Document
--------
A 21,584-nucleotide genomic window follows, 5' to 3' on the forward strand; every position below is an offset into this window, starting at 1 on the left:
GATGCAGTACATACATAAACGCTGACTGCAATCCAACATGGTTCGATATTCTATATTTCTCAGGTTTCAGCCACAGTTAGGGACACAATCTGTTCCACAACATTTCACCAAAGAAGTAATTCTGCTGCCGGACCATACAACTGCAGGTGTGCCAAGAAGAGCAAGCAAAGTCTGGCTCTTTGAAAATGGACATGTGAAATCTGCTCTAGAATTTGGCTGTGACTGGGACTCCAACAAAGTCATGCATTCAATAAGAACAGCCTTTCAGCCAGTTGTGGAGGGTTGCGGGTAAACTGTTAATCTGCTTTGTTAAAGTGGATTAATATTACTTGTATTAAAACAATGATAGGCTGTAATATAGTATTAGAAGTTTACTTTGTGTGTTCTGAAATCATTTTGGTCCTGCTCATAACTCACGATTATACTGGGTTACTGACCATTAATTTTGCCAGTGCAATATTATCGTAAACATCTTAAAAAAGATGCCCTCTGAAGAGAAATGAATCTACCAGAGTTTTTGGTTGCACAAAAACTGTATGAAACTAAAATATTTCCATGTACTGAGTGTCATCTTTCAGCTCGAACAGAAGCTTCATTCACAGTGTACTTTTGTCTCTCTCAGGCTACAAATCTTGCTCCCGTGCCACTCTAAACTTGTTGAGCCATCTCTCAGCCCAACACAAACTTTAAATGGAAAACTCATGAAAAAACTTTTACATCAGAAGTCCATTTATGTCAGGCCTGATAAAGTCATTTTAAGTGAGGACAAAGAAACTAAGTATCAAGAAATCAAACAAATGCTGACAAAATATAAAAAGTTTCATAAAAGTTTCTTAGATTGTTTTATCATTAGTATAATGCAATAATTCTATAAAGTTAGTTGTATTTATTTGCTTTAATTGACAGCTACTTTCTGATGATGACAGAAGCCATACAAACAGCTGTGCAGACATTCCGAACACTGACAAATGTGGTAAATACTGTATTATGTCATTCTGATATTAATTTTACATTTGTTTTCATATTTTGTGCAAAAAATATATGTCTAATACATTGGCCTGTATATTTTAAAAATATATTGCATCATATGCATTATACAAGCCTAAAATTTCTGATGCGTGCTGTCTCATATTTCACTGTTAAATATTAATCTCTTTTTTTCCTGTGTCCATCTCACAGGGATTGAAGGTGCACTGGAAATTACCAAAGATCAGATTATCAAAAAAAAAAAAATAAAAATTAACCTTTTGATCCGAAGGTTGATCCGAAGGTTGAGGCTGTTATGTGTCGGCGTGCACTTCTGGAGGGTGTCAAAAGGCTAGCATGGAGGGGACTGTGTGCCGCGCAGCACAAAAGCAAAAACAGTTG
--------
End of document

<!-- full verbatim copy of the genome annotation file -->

A 21,584-nucleotide genomic window follows, 5' to 3' on the forward strand; every position below is an offset into this window, starting at 1 on the left:
GATGCAGTACATACATAAACGCTGACTGCAATCCAACATGGTTCGATATTCTATATTTCTCAGGTTTCAGCCACAGTTAGGGACACAATCTGTTCCACAACATTTCACCAAAGAAGTAATTCTGCTGCCGGACCATACAACTGCAGGTGTGCCAAGAAGAGCAAGCAAAGTCTGGCTCTTTGAAAATGGACATGTGAAATCTGCTCTAGAATTTGGCTGTGACTGGGACTCCAACAAAGTCATGCATTCAATAAGAACAGCCTTTCAGCCAGTTGTGGAGGGTTGCGGGTAAACTGTTAATCTGCTTTGTTAAAGTGGATTAATATTACTTGTATTAAAACAATGATAGGCTGTAATATAGTATTAGAAGTTTACTTTGTGTGTTCTGAAATCATTTTGGTCCTGCTCATAACTCACGATTATACTGGGTTACTGACCATTAATTTTGCCAGTGCAATATTATCGTAAACATCTTAAAAAAGATGCCCTCTGAAGAGAAATGAATCTACCAGAGTTTTTGGTTGCACAAAAACTGTATGAAACTAAAATATTTCCATGTACTGAGTGTCATCTTTCAGCTCGAACAGAAGCTTCATTCACAGTGTACTTTTGTCTCTCTCAGGCTACAAATCTTGCTCCCGTGCCACTCTAAACTTGTTGAGCCATCTCTCAGCCCAACACAAACTTTAAATGGAAAACTCATGAAAAAACTTTTACATCAGAAGTCCATTTATGTCAGGCCTGATAAAGTCATTTTAAGTGAGGACAAAGAAACTAAGTATCAAGAAATCAAACAAATGCTGACAAAATATAAAAAGTTTCATAAAAGTTTCTTAGATTGTTTTATCATTAGTATAATGCAATAATTCTATAAAGTTAGTTGTATTTATTTGCTTTAATTGACAGCTACTTTCTGATGATGACAGAAGCCATACAAACAGCTGTGCAGACATTCCGAACACTGACAAATGTGGTAAATACTGTATTATGTCATTCTGATATTAATTTTACATTTGTTTTCATATTTTGTGCAAAAAATATATGTCTAATACATTGGCCTGTATATTTTAAAAATATATTGCATCATATGCATTATACAAGCCTAAAATTTCTGATGCGTGCTGTCTCATATTTCACTGTTAAATATTAATCTCTTTTTTTCCTGTGTCCATCTCACAGGGATTGAAGGTGCACTGGAAATTACCAAAGATCAGATTATCAAAAAAAAAAAAATAAAAATTAACCTTTTGATCCGAAGGTTGATCCGAAGGTTGAGGCTGTTATGTGTCGGCGTGCACTTCTGGAGGGTGTCAAAAGGCTAGCATGGAGGGGACTGTGTGCCGCGCAGCACAAAAGCAAAAACAGTTG